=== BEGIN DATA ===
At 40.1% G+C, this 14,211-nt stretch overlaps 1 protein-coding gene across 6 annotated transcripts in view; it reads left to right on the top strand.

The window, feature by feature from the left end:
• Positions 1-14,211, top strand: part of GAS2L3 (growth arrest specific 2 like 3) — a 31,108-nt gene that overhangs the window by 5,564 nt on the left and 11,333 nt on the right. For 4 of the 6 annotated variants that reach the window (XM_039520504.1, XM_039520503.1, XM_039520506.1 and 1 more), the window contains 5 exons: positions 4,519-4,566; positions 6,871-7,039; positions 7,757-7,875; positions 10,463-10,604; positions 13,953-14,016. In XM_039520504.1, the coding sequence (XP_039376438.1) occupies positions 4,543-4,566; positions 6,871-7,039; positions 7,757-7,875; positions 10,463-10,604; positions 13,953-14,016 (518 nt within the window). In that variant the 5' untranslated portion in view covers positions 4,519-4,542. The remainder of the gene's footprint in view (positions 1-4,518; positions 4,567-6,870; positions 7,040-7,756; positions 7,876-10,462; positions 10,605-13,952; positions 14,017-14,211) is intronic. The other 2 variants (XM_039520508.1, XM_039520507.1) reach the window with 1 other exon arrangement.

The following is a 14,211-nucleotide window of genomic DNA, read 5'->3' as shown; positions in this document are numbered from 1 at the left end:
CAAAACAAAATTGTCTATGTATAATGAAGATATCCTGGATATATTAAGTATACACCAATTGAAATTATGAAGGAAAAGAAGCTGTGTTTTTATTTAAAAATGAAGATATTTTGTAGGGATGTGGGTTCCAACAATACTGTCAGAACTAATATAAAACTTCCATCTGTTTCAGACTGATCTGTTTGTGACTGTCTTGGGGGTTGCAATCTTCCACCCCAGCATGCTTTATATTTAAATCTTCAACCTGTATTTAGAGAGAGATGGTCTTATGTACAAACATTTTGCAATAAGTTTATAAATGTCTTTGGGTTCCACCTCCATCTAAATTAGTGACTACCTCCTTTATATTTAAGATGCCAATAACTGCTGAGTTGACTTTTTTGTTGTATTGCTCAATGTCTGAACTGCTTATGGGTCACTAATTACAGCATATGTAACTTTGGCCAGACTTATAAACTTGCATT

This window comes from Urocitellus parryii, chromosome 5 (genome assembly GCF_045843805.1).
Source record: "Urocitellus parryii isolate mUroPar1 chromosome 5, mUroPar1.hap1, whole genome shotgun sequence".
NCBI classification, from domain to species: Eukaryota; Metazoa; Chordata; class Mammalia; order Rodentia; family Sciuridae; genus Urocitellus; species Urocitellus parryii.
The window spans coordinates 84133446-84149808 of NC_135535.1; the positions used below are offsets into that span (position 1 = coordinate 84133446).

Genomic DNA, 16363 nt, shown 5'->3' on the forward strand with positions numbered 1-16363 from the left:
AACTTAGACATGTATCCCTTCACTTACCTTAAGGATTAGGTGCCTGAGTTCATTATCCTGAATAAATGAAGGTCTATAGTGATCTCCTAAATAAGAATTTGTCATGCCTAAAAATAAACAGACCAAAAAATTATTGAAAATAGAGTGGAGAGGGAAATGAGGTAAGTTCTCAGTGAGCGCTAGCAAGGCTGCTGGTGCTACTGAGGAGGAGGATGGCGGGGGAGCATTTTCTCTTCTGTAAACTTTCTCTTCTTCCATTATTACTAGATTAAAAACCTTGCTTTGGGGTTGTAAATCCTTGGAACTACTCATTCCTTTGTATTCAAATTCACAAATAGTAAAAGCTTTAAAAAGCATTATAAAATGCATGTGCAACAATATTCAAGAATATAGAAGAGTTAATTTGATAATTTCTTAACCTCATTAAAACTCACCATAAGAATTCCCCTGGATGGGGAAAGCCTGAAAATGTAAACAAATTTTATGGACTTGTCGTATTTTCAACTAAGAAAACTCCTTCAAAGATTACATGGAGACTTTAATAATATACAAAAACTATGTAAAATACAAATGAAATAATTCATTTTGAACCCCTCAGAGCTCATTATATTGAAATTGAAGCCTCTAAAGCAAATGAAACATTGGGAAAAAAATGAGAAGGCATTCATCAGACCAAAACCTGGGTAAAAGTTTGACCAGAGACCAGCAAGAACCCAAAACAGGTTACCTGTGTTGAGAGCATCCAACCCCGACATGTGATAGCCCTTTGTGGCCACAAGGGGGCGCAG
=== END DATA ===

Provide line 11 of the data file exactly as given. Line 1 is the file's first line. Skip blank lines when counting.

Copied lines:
AACTTAGACATGTATCCCTTCACTTACCTTAAGGATTAGGTGCCTGAGTTCATTATCCTGAATAAATGAAGGTCTATAGTGATCTCCTAAATAAGAATTTGTCATGCCTAAAAATAAACAGACCAAAAAATTATTGAAAATAGAGTGGAGAGGGAAATGAGGTAAGTTCTCAGTGAGCGCTAGCAAGGCTGCTGGTGCTACTGAGGAGGAGGATGGCGGGGGAGCATTTTCTCTTCTGTAAACTTTCTCTTCTTCCATTATTACTAGATTAAAAACCTTGCTTTGGGGTTGTAAATCCTTGGAACTACTCATTCCTTTGTATTCAAATTCACAAATAGTAAAAGCTTTAAAAAGCATTATAAAATGCATGTGCAACAATATTCAAGAATATAGAAGAGTTAATTTGATAATTTCTTAACCTCATTAAAACTCACCATAAGAATTCCCCTGGATGGGGAAAGCCTGAAAATGTAAACAAATTTTATGGACTTGTCGTATTTTCAACTAAGAAAACTCCTTCAAAGATTACATGGAGACTTTAATAATATACAAAAACTATGTAAAATACAAATGAAATAATTCATTTTGAACCCCTCAGAGCTCATTATATTGAAATTGAAGCCTCTAAAGCAAATGAAACATTGGGAAAAAAATGAGAAGGCATTCATCAGACCAAAACCTGGGTAAAAGTTTGACCAGAGACCAGCAAGAACCCAAAACAGGTTACCTGTGTTGAGAGCATCCAACCCCGACATGTGATAGCCCTTTGTGGCCACAAGGGGGCGCAG